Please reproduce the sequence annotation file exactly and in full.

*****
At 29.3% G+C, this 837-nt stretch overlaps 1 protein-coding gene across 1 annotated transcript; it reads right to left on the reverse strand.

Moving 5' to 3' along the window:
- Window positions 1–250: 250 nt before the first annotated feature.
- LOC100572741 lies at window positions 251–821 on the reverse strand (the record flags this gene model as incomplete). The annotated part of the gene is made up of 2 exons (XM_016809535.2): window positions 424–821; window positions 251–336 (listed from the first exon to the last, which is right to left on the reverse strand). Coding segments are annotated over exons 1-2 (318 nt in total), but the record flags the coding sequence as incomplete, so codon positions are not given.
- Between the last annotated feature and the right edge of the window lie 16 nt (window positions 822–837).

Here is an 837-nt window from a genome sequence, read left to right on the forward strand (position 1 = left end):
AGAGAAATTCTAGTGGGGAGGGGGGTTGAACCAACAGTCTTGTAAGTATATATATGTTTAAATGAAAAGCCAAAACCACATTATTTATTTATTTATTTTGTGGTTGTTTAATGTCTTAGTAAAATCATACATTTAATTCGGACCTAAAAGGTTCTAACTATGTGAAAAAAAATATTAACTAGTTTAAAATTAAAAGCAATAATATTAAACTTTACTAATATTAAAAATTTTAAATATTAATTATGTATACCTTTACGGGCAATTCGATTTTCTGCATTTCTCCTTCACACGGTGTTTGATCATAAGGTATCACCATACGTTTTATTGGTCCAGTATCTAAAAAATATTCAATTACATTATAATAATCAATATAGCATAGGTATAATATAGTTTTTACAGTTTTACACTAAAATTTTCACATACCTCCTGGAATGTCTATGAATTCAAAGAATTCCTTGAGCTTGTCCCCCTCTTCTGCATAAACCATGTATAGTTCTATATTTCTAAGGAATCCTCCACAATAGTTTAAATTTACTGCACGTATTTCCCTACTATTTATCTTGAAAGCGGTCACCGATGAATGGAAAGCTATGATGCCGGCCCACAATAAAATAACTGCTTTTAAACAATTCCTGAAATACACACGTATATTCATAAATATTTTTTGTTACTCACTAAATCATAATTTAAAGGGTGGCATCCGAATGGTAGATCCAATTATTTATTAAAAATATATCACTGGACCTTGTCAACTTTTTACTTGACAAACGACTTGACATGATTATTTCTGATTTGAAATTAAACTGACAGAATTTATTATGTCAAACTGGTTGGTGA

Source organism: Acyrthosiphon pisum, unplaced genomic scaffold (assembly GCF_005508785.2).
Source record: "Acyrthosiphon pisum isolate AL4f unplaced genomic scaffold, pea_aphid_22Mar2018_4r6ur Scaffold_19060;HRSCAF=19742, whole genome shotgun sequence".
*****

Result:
At 29.3% G+C, this 837-nt stretch overlaps 1 protein-coding gene across 1 annotated transcript; it reads right to left on the reverse strand.

Moving 5' to 3' along the window:
- Window positions 1–250: 250 nt before the first annotated feature.
- LOC100572741 lies at window positions 251–821 on the reverse strand (the record flags this gene model as incomplete). The annotated part of the gene is made up of 2 exons (XM_016809535.2): window positions 424–821; window positions 251–336 (listed from the first exon to the last, which is right to left on the reverse strand). Coding segments are annotated over exons 1-2 (318 nt in total), but the record flags the coding sequence as incomplete, so codon positions are not given.
- Between the last annotated feature and the right edge of the window lie 16 nt (window positions 822–837).

Here is an 837-nt window from a genome sequence, read left to right on the forward strand (position 1 = left end):
AGAGAAATTCTAGTGGGGAGGGGGGTTGAACCAACAGTCTTGTAAGTATATATATGTTTAAATGAAAAGCCAAAACCACATTATTTATTTATTTATTTTGTGGTTGTTTAATGTCTTAGTAAAATCATACATTTAATTCGGACCTAAAAGGTTCTAACTATGTGAAAAAAAATATTAACTAGTTTAAAATTAAAAGCAATAATATTAAACTTTACTAATATTAAAAATTTTAAATATTAATTATGTATACCTTTACGGGCAATTCGATTTTCTGCATTTCTCCTTCACACGGTGTTTGATCATAAGGTATCACCATACGTTTTATTGGTCCAGTATCTAAAAAATATTCAATTACATTATAATAATCAATATAGCATAGGTATAATATAGTTTTTACAGTTTTACACTAAAATTTTCACATACCTCCTGGAATGTCTATGAATTCAAAGAATTCCTTGAGCTTGTCCCCCTCTTCTGCATAAACCATGTATAGTTCTATATTTCTAAGGAATCCTCCACAATAGTTTAAATTTACTGCACGTATTTCCCTACTATTTATCTTGAAAGCGGTCACCGATGAATGGAAAGCTATGATGCCGGCCCACAATAAAATAACTGCTTTTAAACAATTCCTGAAATACACACGTATATTCATAAATATTTTTTGTTACTCACTAAATCATAATTTAAAGGGTGGCATCCGAATGGTAGATCCAATTATTTATTAAAAATATATCACTGGACCTTGTCAACTTTTTACTTGACAAACGACTTGACATGATTATTTCTGATTTGAAATTAAACTGACAGAATTTATTATGTCAAACTGGTTGGTGA

Source organism: Acyrthosiphon pisum, unplaced genomic scaffold (assembly GCF_005508785.2).
Source record: "Acyrthosiphon pisum isolate AL4f unplaced genomic scaffold, pea_aphid_22Mar2018_4r6ur Scaffold_19060;HRSCAF=19742, whole genome shotgun sequence".